2019 Grower Collection Chardonnay, Sangiacomo Vineyard, Carneros

If you go back to the Seventies, we, like everybody else, grew everything in the same place. There was no sense of a cool-climate grape or a warm-climate grape. They all grow and flourish here, but everybody started to realize that Chardonnay belongs in the southern Napa Valley, by the fog and the wind, in the cooler areas. We knew our Chardonnay was good, but it wasn’t great because Pritchard Hill is really Cabernet country, and anyway we needed more Cabernet. So we tore out the Chardonnay and got into a planting contract in southern Napa Valley. Then as we followed the cooler areas we went farther south and farther west and ended up in Sonoma County. 

The original Chappellet Chardonnays came from Pritchard Hill, but the winery gravitated south and later west into the Carneros appellation.

We’d worked with the Sangiacomo family on other projects, so it was natural for us to end up using grapes from them. It wasn’t until the 1990s until we even started migrating south. At the time, it hadn’t been that long – less than 20 years – that Carneros had become important for Chardonnay. We like the part of Carneros [southern Sonoma County] where the Sangiacomos are. We’ve made Russian River Chardonnay, but I keep gravitating back to the Carneros/Sonoma Coast area. It’s got that clockwork fog and wind. Over the years with the Sangiacomos, we’ve moved around to different blocks and found out where we want to be: El Novillero Vineyard, Kiser Vineyard, and a few others.  There’s a richness to the wines from here, a very forward character. The wines can be very lemony and pineapple-y, and there’s body to them. They exemplify the best of California for me.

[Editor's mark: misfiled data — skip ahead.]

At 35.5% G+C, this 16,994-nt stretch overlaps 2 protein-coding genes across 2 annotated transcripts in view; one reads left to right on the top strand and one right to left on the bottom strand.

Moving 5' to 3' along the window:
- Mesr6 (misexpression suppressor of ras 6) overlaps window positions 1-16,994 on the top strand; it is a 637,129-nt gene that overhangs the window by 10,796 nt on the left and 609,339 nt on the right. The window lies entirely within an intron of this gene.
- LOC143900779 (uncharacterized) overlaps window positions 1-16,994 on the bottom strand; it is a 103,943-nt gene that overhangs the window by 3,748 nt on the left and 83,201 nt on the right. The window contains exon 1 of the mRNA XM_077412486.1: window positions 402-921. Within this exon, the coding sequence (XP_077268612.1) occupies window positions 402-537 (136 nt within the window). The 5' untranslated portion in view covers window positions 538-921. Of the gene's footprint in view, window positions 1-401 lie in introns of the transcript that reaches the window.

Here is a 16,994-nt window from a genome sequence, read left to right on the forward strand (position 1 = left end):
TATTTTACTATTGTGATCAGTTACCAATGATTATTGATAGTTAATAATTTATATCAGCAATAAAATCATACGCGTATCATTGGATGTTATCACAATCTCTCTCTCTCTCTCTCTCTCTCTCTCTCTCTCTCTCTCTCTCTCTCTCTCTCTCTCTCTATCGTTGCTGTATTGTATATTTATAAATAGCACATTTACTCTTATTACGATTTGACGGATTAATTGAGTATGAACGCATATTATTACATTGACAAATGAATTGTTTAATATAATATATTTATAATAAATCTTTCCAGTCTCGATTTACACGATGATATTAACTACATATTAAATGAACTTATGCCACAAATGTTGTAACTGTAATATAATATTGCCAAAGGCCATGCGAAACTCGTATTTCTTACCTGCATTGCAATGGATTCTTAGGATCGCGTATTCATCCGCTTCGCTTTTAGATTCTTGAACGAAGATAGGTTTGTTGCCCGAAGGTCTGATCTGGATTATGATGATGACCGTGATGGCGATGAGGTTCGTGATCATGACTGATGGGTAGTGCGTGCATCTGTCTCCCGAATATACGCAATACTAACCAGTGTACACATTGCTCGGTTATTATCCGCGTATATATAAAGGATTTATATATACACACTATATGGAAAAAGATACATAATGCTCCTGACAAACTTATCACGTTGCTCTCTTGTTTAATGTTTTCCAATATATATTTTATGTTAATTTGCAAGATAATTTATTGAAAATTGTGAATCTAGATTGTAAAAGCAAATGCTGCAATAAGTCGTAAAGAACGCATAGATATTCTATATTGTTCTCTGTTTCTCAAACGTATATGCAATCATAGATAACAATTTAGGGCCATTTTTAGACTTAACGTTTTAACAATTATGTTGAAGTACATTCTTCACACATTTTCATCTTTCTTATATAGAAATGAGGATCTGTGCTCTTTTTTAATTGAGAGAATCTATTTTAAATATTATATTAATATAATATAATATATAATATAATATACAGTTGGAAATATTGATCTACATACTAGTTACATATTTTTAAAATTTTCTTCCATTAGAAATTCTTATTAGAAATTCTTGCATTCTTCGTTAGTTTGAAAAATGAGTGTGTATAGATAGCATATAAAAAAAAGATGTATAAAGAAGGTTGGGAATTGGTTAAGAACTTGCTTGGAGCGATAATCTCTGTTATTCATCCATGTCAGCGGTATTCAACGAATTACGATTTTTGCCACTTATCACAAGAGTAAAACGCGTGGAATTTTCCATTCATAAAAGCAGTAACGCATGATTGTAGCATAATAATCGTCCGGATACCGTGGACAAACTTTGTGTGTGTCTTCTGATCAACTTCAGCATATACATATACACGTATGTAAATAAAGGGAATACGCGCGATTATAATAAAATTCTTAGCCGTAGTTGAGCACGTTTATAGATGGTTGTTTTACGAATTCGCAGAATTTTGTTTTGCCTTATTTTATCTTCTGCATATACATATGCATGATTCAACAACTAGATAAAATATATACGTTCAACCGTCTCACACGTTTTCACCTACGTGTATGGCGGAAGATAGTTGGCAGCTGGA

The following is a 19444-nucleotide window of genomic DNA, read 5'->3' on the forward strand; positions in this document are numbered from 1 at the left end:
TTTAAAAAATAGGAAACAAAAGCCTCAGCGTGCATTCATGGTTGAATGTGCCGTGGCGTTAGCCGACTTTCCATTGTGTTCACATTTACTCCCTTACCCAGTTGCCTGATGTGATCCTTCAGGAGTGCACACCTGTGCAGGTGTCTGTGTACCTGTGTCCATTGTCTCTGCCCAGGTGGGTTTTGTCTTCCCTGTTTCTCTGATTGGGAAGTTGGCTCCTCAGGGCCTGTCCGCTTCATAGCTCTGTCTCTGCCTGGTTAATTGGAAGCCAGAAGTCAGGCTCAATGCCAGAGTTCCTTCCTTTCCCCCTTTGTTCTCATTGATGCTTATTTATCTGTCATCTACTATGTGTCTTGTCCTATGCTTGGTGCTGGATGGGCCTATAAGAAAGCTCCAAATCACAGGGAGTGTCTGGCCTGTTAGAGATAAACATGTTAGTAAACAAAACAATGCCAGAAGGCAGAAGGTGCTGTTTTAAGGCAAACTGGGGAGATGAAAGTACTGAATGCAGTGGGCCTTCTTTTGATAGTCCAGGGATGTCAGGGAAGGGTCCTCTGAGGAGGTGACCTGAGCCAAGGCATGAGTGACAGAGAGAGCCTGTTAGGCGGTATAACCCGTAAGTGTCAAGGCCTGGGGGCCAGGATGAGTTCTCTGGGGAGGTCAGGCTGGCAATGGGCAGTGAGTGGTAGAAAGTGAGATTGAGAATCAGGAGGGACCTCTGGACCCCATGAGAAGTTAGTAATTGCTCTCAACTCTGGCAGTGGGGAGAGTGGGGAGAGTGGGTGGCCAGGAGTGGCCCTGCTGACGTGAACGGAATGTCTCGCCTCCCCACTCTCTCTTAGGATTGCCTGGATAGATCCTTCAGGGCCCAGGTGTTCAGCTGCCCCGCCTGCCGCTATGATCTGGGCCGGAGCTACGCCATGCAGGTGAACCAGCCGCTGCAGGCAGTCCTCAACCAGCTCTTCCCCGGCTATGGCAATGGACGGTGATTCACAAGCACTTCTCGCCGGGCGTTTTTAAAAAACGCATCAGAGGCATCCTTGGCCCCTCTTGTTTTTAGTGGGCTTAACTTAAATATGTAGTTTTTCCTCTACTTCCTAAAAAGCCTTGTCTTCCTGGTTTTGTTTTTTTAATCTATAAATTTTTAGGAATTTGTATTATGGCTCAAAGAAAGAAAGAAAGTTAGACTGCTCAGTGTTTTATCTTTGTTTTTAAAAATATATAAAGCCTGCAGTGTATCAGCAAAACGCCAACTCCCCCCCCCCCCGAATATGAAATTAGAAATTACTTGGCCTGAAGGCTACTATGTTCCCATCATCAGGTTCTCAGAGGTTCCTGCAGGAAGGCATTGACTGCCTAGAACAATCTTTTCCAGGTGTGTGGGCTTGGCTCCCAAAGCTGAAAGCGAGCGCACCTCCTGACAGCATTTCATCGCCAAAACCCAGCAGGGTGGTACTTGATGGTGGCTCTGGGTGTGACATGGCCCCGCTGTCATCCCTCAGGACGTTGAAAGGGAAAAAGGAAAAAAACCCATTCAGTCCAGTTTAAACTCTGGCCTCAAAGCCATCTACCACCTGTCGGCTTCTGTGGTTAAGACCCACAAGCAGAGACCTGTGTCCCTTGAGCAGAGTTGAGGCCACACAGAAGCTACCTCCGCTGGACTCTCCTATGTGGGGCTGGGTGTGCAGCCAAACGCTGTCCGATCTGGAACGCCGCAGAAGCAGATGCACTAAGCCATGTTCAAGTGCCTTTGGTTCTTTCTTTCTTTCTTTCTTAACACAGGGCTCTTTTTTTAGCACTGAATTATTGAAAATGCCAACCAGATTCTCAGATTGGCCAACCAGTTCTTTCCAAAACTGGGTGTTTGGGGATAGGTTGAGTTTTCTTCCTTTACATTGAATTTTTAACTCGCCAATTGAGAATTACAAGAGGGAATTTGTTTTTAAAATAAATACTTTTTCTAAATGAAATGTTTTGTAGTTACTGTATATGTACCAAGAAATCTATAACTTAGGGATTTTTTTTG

Can’t Please Everyone

With our Chardonnays, we predominantly focus on the Robert Young clone. We have a little bit of the Hyde clone. And the Sangiacomos have their own clone called Catarina, something that’s been on their property for a long time. They selected from it and gave it their own name. I think they told me it came from a field station in Ukiah back in the Seventies.

The Sangiacomo family’s windswept Carneros vineyards provide grapes for the Chappellet Grower Collection Chardonnay.

It’s funny about Chardonnay. You really can’t please everyone. One person says they don’t like oak. Then the next person says if you don’t have oak, it isn’t Chardonnay. Some don’t like butter; others say I want it. We found vineyards that can handle malolactic fermentation without showing it, without making the wine seem overly buttery. We ferment very cool, using French oak barrels. At the end of fermentation, it’s inoculated with malolactic, which warms it up. We usually do 100% malolactic. At the new facility, we can control the temperature better than before. We don’t age the wines [in bottle] all that long. They’re generally coming and going in about three years.

2019 Grower Collection Pinot Noir, Apple Lane Vineyard, Russian River Valley

I sometimes get asked, “What is Chappellet doing making Pinot after making Cabernet for over 50 years?” The thing is, once you get into the Sonoma Coast and the Russian River Valley and see the Pinot Noir vines, it’s like, “Yeah, I really do want to make Pinot Noir.”